On Building A Great Team: Defining Brilliance

Jessa Brestin

Control Yours has been turning a lot of new leaves lately. We recently rearranged our office and brought three extremely talented people onto our team. And, if you haven’t already heard, we’re starting this new thing that will involve syncing up our newsletter, Facebook posts, and blog posts so they all fall under a common umbrella. We’re pretty excited about it, and — you guessed it — this blog post is kicking it off. For those of you who’ve already read through our newsletter, you can probably guess the topic: we’ll be focusing on what it means to build a great team.


Maybe you’re just beginning to consider the possibility of hiring your first employee, or maybe you’ve already got a decent sized operation running beneath your command. Either way, the task of building a great team is never finished. You can always sharpen, polish, and improve the process. There’s nothing quite like the feeling of bringing on a new person and finding that they are absolutely the perfect fit; after all, your company’s success depends upon the people who keep it running.


As we mentioned in our newsletter, being smart about hiring new people doesn’t always mean finding someone with all the technical skills that the job requires. There should be a minimum threshold of experience — we wouldn’t hire someone for a web development position if they didn’t know how to operate a computer — but seeking brilliance over experience is generally the route we would recommend. It’s served us well. (Not that you have to choose one or the other. If you can find someone with both — that’s even better.)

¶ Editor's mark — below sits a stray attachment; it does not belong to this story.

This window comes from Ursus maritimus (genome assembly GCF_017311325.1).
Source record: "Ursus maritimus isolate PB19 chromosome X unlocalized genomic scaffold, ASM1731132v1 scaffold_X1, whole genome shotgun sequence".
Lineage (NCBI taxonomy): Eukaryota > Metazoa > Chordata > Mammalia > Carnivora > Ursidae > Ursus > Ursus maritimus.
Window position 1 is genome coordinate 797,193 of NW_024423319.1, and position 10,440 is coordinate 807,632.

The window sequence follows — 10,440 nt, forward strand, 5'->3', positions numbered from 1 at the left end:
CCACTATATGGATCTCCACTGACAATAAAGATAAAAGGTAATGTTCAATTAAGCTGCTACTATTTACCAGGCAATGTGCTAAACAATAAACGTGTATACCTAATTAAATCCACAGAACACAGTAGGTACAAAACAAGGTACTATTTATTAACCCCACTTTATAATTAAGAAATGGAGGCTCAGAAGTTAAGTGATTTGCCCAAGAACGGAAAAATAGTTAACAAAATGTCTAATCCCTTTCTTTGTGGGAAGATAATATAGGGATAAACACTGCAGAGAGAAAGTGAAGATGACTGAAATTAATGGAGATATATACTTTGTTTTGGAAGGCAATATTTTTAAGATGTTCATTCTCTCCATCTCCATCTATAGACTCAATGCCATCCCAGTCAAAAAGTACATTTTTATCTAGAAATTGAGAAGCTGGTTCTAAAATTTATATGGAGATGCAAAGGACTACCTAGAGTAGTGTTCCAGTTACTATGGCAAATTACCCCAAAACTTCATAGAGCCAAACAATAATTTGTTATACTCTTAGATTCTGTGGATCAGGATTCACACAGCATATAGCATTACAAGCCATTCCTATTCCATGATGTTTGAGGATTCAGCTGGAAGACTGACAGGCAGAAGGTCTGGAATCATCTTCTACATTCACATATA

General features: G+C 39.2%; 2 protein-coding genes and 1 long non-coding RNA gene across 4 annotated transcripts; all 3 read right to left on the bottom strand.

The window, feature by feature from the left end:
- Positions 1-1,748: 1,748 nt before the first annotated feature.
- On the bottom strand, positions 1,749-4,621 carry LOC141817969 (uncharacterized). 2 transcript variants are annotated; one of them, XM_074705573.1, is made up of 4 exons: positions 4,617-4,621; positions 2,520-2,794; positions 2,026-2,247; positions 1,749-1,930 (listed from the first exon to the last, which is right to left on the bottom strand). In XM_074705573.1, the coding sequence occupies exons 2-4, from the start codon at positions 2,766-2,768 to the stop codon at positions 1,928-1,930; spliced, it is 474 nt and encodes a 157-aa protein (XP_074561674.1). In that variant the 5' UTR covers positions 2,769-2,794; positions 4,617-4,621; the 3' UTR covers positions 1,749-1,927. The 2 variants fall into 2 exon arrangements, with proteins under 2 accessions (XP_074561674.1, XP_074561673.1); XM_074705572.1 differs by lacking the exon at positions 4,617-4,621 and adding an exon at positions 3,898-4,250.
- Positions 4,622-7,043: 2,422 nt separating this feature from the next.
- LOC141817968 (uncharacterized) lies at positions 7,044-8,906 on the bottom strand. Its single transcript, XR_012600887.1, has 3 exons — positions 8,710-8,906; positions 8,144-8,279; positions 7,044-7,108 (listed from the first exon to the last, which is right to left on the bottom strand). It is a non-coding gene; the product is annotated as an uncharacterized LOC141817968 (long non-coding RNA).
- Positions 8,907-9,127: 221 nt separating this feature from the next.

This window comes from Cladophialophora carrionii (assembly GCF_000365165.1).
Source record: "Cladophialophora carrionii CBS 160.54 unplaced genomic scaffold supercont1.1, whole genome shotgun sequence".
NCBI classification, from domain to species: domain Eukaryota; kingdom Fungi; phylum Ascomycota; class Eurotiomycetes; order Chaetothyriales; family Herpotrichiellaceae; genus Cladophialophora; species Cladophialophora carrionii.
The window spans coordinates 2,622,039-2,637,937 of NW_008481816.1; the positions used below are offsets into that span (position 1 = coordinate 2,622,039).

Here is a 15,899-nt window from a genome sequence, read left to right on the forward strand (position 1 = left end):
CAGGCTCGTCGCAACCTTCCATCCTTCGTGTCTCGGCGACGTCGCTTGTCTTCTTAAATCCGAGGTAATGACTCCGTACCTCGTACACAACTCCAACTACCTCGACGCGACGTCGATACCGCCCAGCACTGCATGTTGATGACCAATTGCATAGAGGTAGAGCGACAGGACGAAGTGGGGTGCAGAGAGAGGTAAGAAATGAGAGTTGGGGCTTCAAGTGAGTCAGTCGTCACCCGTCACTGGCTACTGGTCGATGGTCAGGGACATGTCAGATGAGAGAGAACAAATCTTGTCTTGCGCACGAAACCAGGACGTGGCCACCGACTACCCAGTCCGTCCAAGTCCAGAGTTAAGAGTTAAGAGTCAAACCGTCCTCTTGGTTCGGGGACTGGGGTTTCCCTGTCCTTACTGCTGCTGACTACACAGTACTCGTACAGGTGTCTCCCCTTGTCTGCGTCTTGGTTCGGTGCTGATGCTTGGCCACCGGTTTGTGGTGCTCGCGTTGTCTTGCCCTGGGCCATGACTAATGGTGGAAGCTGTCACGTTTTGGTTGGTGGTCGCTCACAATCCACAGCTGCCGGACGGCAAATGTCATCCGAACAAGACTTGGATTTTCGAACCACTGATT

Of course, just saying you should look for brilliant people doesn’t really tell you much. Does that mean you’re supposed to only hire really really smart people? Well, having really really smart people is always a plus, but the way brilliance ought to be defined is a lot more complicated than just that. And, sadly, we can’t tell you the specific kind you should be seeking. That’s something you have to do yourself. Try taking some time to ask yourself: what are you looking for in an potential team member? Do you need someone with people skills? Someone with exceptional focus? Come up with a list of the traits. Not skills. Skills can be taught. Traits you can only be born with.


Here’s a little secret about small businesses: hiring someone who plays well with others (and by others, we mean you and your team) is a lot more important than how talented one individual may be. You could stick a genius into a room with a bunch of people he doesn’t get along with and tell him you’ll pay him money if he works with them to get a project done. Maybe he would do it. Maybe he wouldn’t. The only certainty you would have is that no one involved would enjoy the experience very much, and it probably wouldn’t get done very quickly or very well. Community is important. People produce better work when they work well together.


In short: Be patient. Be deliberate. Don’t wait until it comes down to the wire and hire someone in a moment of frantic desperation. Know what kind of person you’re looking for before you call anyone in for an interview. Define a game plan and stick to it. If you know what piece you’re missing from the puzzle, you won’t try to shove the wrong one into its place. Dedicate yourself to finding someone who fits your company’s attitude and culture. When you do, you’ll know they were worth the wait.


What have your experiences hiring new team members been like? We’d love to hear about them in the comments below!